Friday, October 17, 2014

The Capsule Wardrobe - Dressing With Intention

I am a HUGE fan of Jess Lively and her podcast, The Lively Show. She always has such great guests and last week was no exception, when she featured blogger Caroline of Unfancy. Caroline is a self proclaimed "unlikely fashion blogger" who documents her outfits that she creates with ONLY 37 PIECES on her blog! That's INCLUDING shoes! She calls it her capsule wardrobe and you can read more about that here.

So, I'm all about trying to live with intention and trying to live a minimalist lifestyle, so I too am attempting to create a fall/winter capsule collection and pare down my own closet. I started by downloading her FREE WORKSHEET that aims to get at the heart of your fashion personality so you can reduce your closet AND buy things you love.

I started last weekend and the first thing that happened was I got really overwhelmed. Why do I have so much shit, but still feel like I have nothing to wear! Well it's because I buy stuff that's not "me" and then keep it around in my closet because I bought it. Then I begrudgingly wear it, but never feel like it's something I love. So after losing my mind for a minute. I started divying up things and I still am, but I feel better about the direction my wardrobe is heading in. I'll update you all when I've completed my collection (I'm giving myself a $600 budget).

*My cheat: I've signed up with Le Tote where I am able to rent unlimited clothing and accessories over the internet. So, I'm able to supplement my wardrobe for a monthly fee and/or buy items I love for a discounted price!


 

Wednesday, October 1, 2014

How do you do it all... I don't. A lesson from Shonda Rhimes.

    I love my life. I have three TV shows at work and I have three daughters at home. And it’s all amazing, and I am truly happy. And people are constantly asking me, how do you do it?
    And usually, they have this sort of admiring and amazed tone.

    Shonda, how do you do it all?

    Like I’m full of magical magic and special wisdom-ness or something.

    How do you do it all?

    And I usually just smile and say like, “I’m really organized.” Or if I’m feeling slightly kindly, I say, “I have a lot of help.”

    And those things are true. But they also are not true.

    And this is the thing that I really want to say. To all of you. Not just to the women out there. Although this will matter to you women a great deal as you enter the work force and try to figure out how to juggle work and family. But it will also matter to the men, who I think increasingly are also trying to figure out how to juggle work and family. And frankly, if you aren’t trying to figure it out, men of Dartmouth, you should be. Fatherhood is being redefined at a lightning-fast rate. You do not want to be a dinosaur.

    So women and men of Dartmouth: As you try to figure out the impossible task of juggling work and family and you hear over and over and over again that you just need a lot of help or you just need to be organized or you just need to try just a little bit harder … as a very successful woman, a single mother of three, who constantly gets asked the question “How do you do it all?” For once I am going to answer that question with 100 percent honesty here for you now. Because it’s just us. Because it’s our fireside chat. Because somebody has to tell you the truth.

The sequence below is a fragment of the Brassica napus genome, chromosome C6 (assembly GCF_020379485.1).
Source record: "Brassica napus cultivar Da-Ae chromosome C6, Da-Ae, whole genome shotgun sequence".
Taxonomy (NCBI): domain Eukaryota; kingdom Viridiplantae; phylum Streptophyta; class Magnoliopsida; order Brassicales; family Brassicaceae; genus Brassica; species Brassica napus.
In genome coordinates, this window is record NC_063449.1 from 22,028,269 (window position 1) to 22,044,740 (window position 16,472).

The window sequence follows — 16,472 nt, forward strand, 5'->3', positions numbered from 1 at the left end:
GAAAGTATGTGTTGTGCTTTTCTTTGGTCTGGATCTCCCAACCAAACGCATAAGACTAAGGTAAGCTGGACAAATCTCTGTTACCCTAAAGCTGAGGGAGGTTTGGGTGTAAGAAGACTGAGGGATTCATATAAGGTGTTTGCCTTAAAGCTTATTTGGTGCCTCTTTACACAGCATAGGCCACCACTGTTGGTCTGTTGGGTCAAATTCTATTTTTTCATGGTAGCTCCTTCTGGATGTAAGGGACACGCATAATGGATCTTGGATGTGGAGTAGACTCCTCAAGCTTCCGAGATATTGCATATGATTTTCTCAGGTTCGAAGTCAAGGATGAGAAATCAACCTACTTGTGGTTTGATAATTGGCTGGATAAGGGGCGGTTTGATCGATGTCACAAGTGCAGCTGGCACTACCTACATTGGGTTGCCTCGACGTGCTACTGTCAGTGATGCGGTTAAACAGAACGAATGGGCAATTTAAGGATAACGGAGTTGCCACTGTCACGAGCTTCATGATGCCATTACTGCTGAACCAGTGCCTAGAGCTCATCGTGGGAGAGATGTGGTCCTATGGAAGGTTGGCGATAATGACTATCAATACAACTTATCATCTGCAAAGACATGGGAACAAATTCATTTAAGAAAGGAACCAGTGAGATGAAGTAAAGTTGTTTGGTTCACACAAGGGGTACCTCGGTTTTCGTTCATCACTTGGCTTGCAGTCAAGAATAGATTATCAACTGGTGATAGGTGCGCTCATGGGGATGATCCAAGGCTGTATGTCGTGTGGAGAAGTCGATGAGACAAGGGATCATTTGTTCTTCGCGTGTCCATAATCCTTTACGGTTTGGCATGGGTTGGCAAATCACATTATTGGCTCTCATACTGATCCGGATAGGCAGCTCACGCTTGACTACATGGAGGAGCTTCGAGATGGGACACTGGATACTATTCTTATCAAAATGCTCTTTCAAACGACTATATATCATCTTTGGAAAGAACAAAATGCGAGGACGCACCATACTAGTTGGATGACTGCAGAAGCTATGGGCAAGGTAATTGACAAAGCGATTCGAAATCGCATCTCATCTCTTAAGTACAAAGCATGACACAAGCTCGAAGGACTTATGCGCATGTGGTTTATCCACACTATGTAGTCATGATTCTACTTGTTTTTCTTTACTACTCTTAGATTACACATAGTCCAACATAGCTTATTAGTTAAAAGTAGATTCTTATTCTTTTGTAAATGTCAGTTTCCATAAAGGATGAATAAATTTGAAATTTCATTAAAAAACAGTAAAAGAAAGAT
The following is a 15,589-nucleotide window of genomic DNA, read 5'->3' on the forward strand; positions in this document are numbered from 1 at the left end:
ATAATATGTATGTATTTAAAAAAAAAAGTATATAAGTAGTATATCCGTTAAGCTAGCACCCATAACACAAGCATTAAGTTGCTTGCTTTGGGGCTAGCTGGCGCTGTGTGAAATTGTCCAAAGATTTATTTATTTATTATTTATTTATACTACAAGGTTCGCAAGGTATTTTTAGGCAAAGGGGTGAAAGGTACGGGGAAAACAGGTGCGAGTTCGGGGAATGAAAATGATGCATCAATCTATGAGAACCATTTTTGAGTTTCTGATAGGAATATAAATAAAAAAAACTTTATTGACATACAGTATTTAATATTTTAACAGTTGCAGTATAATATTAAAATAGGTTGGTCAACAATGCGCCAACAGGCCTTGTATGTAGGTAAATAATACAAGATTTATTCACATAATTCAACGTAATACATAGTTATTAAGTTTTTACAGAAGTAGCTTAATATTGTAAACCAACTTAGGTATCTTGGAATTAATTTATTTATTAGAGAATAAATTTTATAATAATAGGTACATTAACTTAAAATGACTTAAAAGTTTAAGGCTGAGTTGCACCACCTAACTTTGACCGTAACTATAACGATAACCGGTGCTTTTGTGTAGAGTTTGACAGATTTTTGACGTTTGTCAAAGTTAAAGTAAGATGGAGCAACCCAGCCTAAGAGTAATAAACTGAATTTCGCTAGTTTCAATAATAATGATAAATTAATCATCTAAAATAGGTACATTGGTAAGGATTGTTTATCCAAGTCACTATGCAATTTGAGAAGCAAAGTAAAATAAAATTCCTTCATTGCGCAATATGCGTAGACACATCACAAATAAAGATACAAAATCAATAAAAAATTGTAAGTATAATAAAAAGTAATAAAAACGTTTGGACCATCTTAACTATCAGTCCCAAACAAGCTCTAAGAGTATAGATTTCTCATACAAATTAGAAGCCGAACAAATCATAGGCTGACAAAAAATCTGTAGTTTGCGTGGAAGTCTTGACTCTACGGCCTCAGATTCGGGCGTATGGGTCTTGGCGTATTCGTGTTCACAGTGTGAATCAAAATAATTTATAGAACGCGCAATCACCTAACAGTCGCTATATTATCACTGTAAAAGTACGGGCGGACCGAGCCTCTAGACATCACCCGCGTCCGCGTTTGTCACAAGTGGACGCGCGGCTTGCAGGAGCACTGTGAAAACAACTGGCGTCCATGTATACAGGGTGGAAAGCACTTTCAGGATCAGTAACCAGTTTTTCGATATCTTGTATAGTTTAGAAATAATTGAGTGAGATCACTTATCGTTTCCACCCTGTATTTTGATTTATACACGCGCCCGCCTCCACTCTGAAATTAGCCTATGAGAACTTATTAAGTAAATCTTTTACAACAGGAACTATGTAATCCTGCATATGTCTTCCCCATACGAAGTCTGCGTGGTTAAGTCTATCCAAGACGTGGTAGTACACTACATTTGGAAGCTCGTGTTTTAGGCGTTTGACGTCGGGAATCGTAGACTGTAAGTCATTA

Shonda, how do you do it all?

    The answer is this: I don’t.

    Whenever you see me somewhere succeeding in one area of my life, that almost certainly means I am failing in another area of my life.

    If I am killing it on a Scandal script for work, I am probably missing bath and story time at home. If I am at home sewing my kids’ Halloween costumes, I’m probably blowing off a rewrite I was supposed to turn in. If I am accepting a prestigious award, I am missing my baby’s first swim lesson. If I am at my daughter’s debut in her school musical, I am missing Sandra Oh’s last scene ever being filmed at Grey’s Anatomy. If I am succeeding at one, I am inevitably failing at the other. That is the tradeoff. That is the Faustian bargain one makes with the devil that comes with being a powerful working woman who is also a powerful mother. You never feel a hundred percent OK; you never get your sea legs; you are always a little nauseous. Something is always lost.

    Something is always missing.

    And yet. I want my daughters to see me and know me as a woman who works. I want that example set for them. I like how proud they are when they come to my offices and know that they come to Shondaland. There is a land and it is named after their mother. In their world, mothers run companies. In their world, mothers own Thursday nights. In their world, mothers work. And I am a better mother for it. The woman I am because I get to run Shondaland, because I get write all day, because I get to spend my days making things up, that woman is a better person—and a better mother. Because that woman is happy. That woman is fulfilled. That woman is whole. I wouldn’t want them to know the me who didn’t get to do this all day long. I wouldn’t want them to know the me who wasn’t doing.

    – Excerpted from Shonda Rhimes’ Dartmouth College commencement address, June 8, 2014


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